President Trump attracts magical ire; binding spells planned

UNITED STATES — President Donald Trump continues to raise hackles among progressives — as well as some conservatives — during these first hundred days of his term in office. Some of his opponents in the Pagan and polytheist communities are working magic against the 45th president, and in the tradition of hexing Brock Turner, some of that work is being done very publicly. Gala Darling broadcast a “bind Trump” ritual on President’s Day, capitalizing on the holiday to focus energy on the effort. Based on the participant locations she rattled off, the effort was an international one. Binding is a form of magic that is less ethically problematic for practitioners who subscribe to the threefold law or similar injunctions against manipulative magic.

Column: The Need for Magic in 2017

New years resolutions, new life goals, savings plans, and losing weight are a few of the common conversations that circulate in social media during January. However, the transition from 2016 to 2017 hasn’t been average. From the highly intense political climate to the most recent celebrity death, the sliding into this new year has clearly been a much bumpier ride for many people. Some have expressed relief from what felt like a year of death, while others have expressed concern and fear for the future. From preparation of protests, to a highly contested inauguration, to lots of knitted “pussy hats,” the start to 2017 has been anything but normal.

Book Review: The Tao of Craft

The Tao of Craft: Fu Talismans and Casting Sigils in the Eastern Esoteric Tradition by Benebell Wen. Published by North Atlantic Books (600 pages)

The Tao of Craft, by Benebell Wen (also author of Holistic Tarot), is an English-language practitioner’s guide to Chinese 符 (fú). 符 is usually translated as “talisman,” but Wen chooses to use the word “sigil,” which more specifically captures the use of written texts and glyphs and symbols, the ritual charging of such designs, and their relationship to both spirit-work and directly achieving desired practical results. Wen also chooses to use the term “craft” rather than “magic.” The lines between “magic” and “religion” have always been blurry, and while she acknowledges that the vast web of traditions comprising Daoism is often religious, Wen argues that the metaphysical principles underlying the Fú techniques themselves can work from a variety of religious frameworks.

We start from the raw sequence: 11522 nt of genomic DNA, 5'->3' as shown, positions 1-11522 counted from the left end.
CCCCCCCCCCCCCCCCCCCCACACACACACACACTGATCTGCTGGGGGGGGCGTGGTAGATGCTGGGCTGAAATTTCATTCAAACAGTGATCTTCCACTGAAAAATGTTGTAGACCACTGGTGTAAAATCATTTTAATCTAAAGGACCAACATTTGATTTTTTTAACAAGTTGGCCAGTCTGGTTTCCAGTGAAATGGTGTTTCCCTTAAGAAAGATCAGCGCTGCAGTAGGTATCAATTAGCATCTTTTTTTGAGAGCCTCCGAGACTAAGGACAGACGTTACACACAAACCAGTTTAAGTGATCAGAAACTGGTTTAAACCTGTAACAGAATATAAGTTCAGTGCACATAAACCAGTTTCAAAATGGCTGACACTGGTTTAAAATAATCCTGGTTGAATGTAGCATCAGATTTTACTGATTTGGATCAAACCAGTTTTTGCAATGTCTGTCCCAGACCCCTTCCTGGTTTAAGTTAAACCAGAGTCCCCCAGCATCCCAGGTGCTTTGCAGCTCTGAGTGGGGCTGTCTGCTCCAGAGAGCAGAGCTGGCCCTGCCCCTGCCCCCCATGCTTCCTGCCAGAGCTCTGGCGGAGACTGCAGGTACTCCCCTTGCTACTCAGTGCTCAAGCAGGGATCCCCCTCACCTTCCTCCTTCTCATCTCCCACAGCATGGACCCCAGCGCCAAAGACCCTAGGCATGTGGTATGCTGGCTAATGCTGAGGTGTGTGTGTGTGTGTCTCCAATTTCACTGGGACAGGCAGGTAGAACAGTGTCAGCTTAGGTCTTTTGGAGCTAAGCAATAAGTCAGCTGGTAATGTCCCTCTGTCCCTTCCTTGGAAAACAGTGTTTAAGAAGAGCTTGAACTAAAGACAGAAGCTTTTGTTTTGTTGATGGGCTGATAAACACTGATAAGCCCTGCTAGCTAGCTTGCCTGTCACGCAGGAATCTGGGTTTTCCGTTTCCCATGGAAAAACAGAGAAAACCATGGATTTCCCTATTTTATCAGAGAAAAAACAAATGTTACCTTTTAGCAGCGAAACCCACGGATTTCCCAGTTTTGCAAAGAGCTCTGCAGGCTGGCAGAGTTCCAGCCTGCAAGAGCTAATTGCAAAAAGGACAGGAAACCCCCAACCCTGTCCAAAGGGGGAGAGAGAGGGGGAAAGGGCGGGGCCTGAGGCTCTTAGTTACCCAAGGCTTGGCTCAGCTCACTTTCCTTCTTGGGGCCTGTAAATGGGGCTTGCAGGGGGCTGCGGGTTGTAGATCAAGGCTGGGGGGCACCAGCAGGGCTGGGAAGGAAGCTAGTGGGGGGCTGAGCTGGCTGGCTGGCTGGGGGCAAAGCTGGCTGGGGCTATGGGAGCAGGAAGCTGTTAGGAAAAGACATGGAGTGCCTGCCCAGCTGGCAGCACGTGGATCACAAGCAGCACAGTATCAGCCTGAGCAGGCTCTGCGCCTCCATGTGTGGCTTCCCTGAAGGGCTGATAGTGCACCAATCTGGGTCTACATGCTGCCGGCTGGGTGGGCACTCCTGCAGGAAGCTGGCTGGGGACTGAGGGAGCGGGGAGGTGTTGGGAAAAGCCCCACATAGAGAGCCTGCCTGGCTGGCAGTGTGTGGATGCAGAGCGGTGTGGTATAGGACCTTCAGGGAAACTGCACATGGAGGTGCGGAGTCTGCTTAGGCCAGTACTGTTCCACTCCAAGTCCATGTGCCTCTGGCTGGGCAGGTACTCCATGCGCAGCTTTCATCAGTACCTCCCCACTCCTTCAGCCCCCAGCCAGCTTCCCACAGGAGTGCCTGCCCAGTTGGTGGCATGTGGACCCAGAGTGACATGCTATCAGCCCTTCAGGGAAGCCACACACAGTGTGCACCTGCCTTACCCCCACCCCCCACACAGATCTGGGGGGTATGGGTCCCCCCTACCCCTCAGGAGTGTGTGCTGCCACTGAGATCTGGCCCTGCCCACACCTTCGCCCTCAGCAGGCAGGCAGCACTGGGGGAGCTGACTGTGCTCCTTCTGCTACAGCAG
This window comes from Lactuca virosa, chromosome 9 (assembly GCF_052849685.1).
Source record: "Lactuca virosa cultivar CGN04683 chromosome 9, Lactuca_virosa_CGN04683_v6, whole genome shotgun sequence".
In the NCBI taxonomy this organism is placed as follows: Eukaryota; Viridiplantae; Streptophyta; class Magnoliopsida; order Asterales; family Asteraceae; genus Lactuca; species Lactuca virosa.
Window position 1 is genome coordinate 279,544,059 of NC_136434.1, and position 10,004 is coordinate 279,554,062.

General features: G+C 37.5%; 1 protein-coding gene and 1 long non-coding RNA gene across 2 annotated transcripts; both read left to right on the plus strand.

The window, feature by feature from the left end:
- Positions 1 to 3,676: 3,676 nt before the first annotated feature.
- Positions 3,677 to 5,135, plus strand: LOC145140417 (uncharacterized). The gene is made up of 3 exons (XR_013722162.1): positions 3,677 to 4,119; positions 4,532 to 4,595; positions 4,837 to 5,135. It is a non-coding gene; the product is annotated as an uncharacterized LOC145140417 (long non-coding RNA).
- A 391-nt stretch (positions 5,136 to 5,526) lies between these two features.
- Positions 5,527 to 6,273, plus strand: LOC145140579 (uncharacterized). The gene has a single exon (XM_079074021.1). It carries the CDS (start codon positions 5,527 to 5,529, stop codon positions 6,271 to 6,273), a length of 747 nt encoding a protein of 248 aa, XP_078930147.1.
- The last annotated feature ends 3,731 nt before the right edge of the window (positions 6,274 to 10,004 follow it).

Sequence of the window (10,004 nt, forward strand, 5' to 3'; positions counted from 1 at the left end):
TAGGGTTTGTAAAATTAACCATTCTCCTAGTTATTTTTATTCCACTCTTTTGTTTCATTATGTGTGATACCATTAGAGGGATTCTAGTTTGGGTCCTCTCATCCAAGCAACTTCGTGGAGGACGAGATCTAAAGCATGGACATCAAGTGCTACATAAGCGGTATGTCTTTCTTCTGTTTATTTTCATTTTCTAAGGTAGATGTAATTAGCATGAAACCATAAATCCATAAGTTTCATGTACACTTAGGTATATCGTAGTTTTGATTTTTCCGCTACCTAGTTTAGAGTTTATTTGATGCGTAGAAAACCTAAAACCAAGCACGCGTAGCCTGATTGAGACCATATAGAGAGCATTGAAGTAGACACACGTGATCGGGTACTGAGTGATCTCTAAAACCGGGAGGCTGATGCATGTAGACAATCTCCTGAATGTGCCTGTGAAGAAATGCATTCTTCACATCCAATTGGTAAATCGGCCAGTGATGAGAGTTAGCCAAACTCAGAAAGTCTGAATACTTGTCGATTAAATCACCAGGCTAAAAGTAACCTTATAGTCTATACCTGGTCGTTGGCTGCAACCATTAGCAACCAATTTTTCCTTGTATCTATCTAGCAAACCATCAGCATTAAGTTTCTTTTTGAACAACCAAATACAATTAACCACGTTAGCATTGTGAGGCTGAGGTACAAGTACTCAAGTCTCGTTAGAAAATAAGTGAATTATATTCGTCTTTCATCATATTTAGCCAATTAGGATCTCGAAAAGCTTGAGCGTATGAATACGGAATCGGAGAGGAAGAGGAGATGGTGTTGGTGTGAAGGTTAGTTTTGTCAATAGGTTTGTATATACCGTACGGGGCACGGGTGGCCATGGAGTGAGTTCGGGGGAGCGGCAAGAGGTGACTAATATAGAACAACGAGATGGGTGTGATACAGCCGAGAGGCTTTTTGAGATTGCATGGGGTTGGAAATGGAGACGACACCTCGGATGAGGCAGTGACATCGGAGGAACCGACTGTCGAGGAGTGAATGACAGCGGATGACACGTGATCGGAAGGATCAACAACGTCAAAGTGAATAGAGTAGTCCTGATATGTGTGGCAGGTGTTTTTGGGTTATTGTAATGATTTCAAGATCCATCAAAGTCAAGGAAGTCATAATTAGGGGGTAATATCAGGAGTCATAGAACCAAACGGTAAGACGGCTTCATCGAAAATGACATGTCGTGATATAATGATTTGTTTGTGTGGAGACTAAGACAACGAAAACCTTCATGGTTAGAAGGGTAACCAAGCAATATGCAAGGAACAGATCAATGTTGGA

Pagan doctor injects hope, understanding into Cancer

[Today journalist Terence Ward shares an interview with a Pagan doctor who is helping other magic-workers and healers understand cancer. If you enjoy articles like this, please consider donating to The Wild Hunt. We are now at 44% with 10 days left. You make it possible for us to continue to provide a platform for our communities’ important news. What better way to celebrate the October season: Donate to a news organization that is, in part, for and about modern Witches.

Editorial: The Music and the Magic of the Night

When David Bowie died in January, there was a mass outpouring of emotion. Fans around the world shared memories, re-watched his movies, and listened to their favorite Bowie songs. The international media machine dug up stories about his life and influence. Bowie was, and still is, an icon representing a form of transgressive pop culture. Through that work, he pushed boundaries into the fantastic and was fully embraced for his oddity.